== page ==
SNEZHNOYE, Ukraine — While Russia formally takes control of Crimea, tensions have shifted to eastern Ukraine, where both Russian and Ukrainian military forces are concentrated along the shared border.
In the poverty-stricken industrial towns in Ukraine's Donetsk region near the border, local self-defense groups have been forming to protect the area from what they see as an imminent threat from western Ukraine.
Ivan Seleznev, 34, a well-built miner, is a local activist of the so-called Ukrainian Eastern Front organization, which, according to him, has more members than Ukraine's National Guard, which is currently managed by the fledgling pro-Western government in Kiev.
A trip along the Ukraine-Russia border reveals how Ukraine prepares for the possibility of military conflict. Filmed on March 23.
"It was a mistake to include our region into Ukraine. We are part of Russia," said Seleznev, sitting in Snezhnoye's only cafe.
Snezhnoye is only 15 kilometers from Russia. Many people make their living here by smuggling petrol from the nearest Russian towns.
Many miners in this town and dozens of other surrounding towns were left on the streets after the collapse of the Soviet Union. The area that once flourished today resembles a string of ghost towns along the dark highway from Russia to Donetsk.
Since state-run mines were shut down, many workers had to dig makeshift shafts themselves, usually without proper ventilation and structural support. Hundreds of miners died in such unlicensed mines every year.
Seleznev worked in one of these mines, known as "kopanki," and many of his friends perished there. Years of mismanagement and economic despair made him look to Russia, where he has extended family connections, for relief.
"People in the government and in western Ukraine think of us as some kind of inferior people," he said, sipping tea. "We will prove them wrong," he said.
"It is not about Russia as such, we just want some positive change in our lives," said Seleznev.
"We are not against Ukraine, it just failed to provide us with the opportunities we need," he said.
While we sit and talk, other guests in the cafe and staff members join the conversation, all listing their grievances and supporting Seleznev's words.
At the same time, however, in the neighboring town of Kramatorsk, local residents have been forming their own groups that aim to unleash a partisan war if Russia invades their territory.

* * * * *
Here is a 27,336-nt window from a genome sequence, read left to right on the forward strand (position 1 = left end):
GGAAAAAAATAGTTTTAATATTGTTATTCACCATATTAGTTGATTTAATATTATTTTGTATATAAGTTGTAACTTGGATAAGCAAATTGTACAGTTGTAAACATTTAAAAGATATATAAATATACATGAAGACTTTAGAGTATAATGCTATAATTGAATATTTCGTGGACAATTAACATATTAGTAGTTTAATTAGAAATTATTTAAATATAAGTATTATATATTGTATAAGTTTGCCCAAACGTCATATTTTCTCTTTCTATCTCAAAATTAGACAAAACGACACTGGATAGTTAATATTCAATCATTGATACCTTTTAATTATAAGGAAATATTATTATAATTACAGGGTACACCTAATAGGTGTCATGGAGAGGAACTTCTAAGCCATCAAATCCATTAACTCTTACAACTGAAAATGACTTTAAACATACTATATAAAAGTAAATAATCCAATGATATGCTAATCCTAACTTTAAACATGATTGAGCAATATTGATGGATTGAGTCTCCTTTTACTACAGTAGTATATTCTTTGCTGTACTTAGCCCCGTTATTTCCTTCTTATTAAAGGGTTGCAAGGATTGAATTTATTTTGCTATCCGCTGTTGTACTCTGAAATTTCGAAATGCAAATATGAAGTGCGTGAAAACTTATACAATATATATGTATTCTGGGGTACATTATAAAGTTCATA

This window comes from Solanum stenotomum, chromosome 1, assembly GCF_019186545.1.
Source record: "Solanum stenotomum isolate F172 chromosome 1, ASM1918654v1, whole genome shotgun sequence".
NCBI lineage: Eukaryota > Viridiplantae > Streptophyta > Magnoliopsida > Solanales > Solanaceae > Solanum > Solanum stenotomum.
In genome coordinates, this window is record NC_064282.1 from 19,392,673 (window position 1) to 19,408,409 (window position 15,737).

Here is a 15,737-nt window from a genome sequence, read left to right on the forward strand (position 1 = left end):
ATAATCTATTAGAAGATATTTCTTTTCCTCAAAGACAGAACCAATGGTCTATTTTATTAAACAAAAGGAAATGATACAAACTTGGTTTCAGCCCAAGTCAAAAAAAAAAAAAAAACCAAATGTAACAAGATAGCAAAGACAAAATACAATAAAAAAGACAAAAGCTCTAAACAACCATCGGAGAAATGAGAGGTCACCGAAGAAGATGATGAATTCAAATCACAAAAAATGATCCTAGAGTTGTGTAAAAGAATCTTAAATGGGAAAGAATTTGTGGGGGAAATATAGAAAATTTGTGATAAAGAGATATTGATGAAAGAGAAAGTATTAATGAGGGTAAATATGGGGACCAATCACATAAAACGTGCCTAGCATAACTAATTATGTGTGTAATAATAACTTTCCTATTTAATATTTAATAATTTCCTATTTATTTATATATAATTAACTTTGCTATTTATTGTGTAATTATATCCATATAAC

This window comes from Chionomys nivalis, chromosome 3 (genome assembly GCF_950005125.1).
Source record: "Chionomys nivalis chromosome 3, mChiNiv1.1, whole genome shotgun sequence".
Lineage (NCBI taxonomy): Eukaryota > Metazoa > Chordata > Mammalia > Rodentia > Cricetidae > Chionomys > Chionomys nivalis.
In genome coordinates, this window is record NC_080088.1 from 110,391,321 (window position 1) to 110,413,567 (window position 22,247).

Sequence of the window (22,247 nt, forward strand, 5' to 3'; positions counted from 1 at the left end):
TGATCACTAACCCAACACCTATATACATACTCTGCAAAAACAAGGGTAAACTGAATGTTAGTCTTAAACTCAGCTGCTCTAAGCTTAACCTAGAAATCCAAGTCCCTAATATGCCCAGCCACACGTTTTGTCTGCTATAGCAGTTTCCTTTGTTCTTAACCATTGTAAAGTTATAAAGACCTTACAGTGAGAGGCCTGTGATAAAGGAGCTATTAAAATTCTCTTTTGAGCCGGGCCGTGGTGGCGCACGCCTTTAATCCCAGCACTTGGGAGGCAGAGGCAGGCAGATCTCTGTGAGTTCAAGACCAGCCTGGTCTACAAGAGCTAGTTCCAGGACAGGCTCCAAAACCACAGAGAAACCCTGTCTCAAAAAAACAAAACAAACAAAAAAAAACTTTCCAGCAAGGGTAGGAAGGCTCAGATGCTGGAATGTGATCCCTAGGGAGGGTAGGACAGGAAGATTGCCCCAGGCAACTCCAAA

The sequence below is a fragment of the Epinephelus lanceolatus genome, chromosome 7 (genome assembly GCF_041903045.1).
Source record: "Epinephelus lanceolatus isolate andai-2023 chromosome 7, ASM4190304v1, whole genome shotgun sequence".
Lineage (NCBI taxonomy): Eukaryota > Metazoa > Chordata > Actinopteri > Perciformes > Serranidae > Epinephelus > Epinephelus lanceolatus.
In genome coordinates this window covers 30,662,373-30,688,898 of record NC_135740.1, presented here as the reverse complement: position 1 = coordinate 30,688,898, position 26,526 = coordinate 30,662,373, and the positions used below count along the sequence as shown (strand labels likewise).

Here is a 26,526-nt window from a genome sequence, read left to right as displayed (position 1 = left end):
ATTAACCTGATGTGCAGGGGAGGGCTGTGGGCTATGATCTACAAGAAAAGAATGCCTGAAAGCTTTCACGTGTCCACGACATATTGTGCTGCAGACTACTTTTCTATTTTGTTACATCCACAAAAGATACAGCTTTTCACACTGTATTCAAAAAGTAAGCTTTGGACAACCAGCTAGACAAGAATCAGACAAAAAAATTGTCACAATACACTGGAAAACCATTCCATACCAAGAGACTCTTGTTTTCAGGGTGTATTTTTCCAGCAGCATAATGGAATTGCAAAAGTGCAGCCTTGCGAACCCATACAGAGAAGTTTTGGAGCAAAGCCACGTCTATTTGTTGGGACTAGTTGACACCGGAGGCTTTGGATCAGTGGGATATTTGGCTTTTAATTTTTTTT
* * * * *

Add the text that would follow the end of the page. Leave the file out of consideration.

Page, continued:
A rift between ordinary Ukrainians is visible in Snezhnoye as well, where Seleznev says everybody with divergent views would be beaten up. Many people in Snezhnoye said they would support the Russian Army and do not want Ukrainian forces in their region.
In the neighboring village of Alekseevskoye, just 600 meters from the Russian border, the Ukrainian military has set up a little camp for several hundred soldiers.
The head of the camp, Colonel Igor Mamut, dismissed opposition from the local population, saying that "many smugglers are against us being here because it makes business more difficult for them."
The camp has no military vehicles and was established only to offer practice on the ground to the soldiers, most of whom came from central Ukraine.
Despite the growing tensions on the border, Mamut had a positive outlook and doubted there would be any military activity.
"We are two brotherly nations and have nothing to divide. My soldiers feel the same way," said Mamut, who served in a special KGB force in Afghanistan.
Many officers and soldiers said they had been transferred to Ukraine's eastern border after the government in Kiev became concerned that Russia would invade the area.
In front of the Malinovka border checkpoint, some five kilometers from the military camp, giant breakwater structures have been installed to prevent Russian tanks from rolling in.
Officials at the checkpoint were wary about visits from journalists and were reluctant to comment. They followed our car when we travelled back and, according to the driver, tried to harass us on the road.